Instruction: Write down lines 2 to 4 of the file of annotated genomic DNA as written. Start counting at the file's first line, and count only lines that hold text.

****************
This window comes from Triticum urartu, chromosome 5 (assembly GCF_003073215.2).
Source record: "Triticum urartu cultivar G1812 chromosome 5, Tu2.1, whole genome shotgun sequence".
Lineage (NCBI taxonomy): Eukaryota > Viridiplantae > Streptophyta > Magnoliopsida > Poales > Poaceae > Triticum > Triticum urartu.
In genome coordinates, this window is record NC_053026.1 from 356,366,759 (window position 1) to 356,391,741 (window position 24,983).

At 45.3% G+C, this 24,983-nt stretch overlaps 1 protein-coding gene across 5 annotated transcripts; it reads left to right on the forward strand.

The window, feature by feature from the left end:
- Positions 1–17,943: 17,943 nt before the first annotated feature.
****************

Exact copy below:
Source record: "Triticum urartu cultivar G1812 chromosome 5, Tu2.1, whole genome shotgun sequence".
Lineage (NCBI taxonomy): Eukaryota > Viridiplantae > Streptophyta > Magnoliopsida > Poales > Poaceae > Triticum > Triticum urartu.
In genome coordinates, this window is record NC_053026.1 from 356,366,759 (window position 1) to 356,391,741 (window position 24,983).